Death and Dying: A Bibliographical Survey

By Samuel Southard; G. E. Gorman | Go to book overview

Chapter 6
EDUCATION FOR DEATH

6.1 CULTURAL RESOURCES
6001 Hoffmann Frederick John. The Mortal No: Death in the Modern Imagination. Princeton, N.J.: Princeton University Press, 1964.

From a wide-ranging study of nineteenth and twentieth century Western literature, the author explores imaginative speculation about death in which evidences of physical dissolution have been rearranged as a transition to the spiritual life. In earlier generations, grace represented an adjustment to death by distributing our native energies between current demands and future hopes. Belief in a future life brought hope that we sin not from despair but in the expectation of a saving grace. Later, twentieth century secularism considered death in terms of violence as doctrines of grace receded. Personal violence destroyed the equilibrium between life, death and immortality. Adjustment to this violence separated humans from time and from ordinary reality. Out of this nameless violence came a third reaction to death, the search for a new basis of self-definition, as in existentialism. Insightful and erudite, despite some omissions.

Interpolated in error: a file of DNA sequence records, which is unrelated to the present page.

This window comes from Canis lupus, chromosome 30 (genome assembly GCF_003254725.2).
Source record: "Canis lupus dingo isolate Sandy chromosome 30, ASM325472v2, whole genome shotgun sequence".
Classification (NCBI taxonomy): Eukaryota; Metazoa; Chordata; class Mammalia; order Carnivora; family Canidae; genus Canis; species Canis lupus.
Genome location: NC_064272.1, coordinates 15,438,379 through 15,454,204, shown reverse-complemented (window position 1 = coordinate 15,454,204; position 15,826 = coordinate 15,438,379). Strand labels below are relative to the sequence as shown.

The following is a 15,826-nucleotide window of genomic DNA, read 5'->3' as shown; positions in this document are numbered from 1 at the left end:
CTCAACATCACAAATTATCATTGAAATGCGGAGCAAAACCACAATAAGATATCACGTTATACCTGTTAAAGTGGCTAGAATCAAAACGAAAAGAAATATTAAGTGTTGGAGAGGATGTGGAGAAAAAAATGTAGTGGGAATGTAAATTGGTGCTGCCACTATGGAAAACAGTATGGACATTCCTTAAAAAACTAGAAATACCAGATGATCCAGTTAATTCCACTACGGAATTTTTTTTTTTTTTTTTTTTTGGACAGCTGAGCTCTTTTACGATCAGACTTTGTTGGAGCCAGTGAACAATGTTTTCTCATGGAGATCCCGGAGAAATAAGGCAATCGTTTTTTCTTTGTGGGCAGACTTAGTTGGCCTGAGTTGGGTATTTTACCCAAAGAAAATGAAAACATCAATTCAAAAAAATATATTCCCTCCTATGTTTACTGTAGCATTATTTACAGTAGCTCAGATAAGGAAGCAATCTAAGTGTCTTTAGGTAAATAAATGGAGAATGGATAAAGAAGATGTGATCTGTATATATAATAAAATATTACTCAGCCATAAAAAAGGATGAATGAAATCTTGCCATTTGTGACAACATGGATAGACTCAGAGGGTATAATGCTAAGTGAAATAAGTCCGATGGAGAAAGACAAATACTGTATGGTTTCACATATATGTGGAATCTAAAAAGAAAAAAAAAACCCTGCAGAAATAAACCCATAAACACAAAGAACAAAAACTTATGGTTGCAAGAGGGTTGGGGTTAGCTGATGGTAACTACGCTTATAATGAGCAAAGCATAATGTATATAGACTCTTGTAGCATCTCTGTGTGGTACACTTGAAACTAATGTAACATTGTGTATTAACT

6.11 LITERATURE: NOVELS, POETRY
6002 Adler C. S.; Gene Stanford and S. M. Adler. We Are but a Moment's Sunlight: Understanding Death. New York: Pocket Books, 1976.

Poems, short-stories, sections from novels and autobiographies are arranged by topics: perceptions of death, process of dying, what comes after death, customs for coping with death, grief and mourning, suicide.

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